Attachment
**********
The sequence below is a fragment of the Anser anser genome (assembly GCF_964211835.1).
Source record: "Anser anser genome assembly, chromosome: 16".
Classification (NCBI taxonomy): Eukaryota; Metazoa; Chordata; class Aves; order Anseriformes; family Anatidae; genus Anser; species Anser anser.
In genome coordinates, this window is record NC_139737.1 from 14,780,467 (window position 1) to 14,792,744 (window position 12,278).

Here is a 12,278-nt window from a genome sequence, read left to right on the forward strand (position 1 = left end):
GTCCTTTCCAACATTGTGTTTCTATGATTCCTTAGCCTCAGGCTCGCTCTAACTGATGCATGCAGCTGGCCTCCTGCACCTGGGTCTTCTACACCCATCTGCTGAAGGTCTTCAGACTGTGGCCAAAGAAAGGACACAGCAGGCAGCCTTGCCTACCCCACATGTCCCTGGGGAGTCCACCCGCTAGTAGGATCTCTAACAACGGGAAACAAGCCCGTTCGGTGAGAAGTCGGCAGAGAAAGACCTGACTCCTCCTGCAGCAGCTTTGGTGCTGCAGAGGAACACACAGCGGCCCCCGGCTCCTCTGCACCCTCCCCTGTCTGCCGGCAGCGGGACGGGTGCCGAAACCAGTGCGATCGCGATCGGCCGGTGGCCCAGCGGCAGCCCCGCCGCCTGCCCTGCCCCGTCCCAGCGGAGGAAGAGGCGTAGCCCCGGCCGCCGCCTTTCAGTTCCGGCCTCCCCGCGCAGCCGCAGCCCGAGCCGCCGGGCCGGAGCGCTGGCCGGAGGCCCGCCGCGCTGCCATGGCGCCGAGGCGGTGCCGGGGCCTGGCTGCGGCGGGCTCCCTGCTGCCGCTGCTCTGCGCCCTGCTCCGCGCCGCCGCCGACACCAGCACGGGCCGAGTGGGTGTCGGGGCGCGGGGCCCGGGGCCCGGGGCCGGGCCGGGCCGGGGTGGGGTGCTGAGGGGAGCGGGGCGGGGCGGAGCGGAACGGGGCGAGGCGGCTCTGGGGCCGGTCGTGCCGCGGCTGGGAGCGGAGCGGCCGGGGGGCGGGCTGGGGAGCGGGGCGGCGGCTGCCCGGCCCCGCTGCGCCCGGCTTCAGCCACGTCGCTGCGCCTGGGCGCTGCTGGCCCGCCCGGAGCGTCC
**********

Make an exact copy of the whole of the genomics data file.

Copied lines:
The sequence below is a fragment of the Anser anser genome (assembly GCF_964211835.1).
Source record: "Anser anser genome assembly, chromosome: 16".
Classification (NCBI taxonomy): Eukaryota; Metazoa; Chordata; class Aves; order Anseriformes; family Anatidae; genus Anser; species Anser anser.
In genome coordinates, this window is record NC_139737.1 from 14,780,467 (window position 1) to 14,792,744 (window position 12,278).

Here is a 12,278-nt window from a genome sequence, read left to right on the forward strand (position 1 = left end):
GTCCTTTCCAACATTGTGTTTCTATGATTCCTTAGCCTCAGGCTCGCTCTAACTGATGCATGCAGCTGGCCTCCTGCACCTGGGTCTTCTACACCCATCTGCTGAAGGTCTTCAGACTGTGGCCAAAGAAAGGACACAGCAGGCAGCCTTGCCTACCCCACATGTCCCTGGGGAGTCCACCCGCTAGTAGGATCTCTAACAACGGGAAACAAGCCCGTTCGGTGAGAAGTCGGCAGAGAAAGACCTGACTCCTCCTGCAGCAGCTTTGGTGCTGCAGAGGAACACACAGCGGCCCCCGGCTCCTCTGCACCCTCCCCTGTCTGCCGGCAGCGGGACGGGTGCCGAAACCAGTGCGATCGCGATCGGCCGGTGGCCCAGCGGCAGCCCCGCCGCCTGCCCTGCCCCGTCCCAGCGGAGGAAGAGGCGTAGCCCCGGCCGCCGCCTTTCAGTTCCGGCCTCCCCGCGCAGCCGCAGCCCGAGCCGCCGGGCCGGAGCGCTGGCCGGAGGCCCGCCGCGCTGCCATGGCGCCGAGGCGGTGCCGGGGCCTGGCTGCGGCGGGCTCCCTGCTGCCGCTGCTCTGCGCCCTGCTCCGCGCCGCCGCCGACACCAGCACGGGCCGAGTGGGTGTCGGGGCGCGGGGCCCGGGGCCCGGGGCCGGGCCGGGCCGGGGTGGGGTGCTGAGGGGAGCGGGGCGGGGCGGAGCGGAACGGGGCGAGGCGGCTCTGGGGCCGGTCGTGCCGCGGCTGGGAGCGGAGCGGCCGGGGGGCGGGCTGGGGAGCGGGGCGGCGGCTGCCCGGCCCCGCTGCGCCCGGCTTCAGCCACGTCGCTGCGCCTGGGCGCTGCTGGCCCGCCCGGAGCGTCC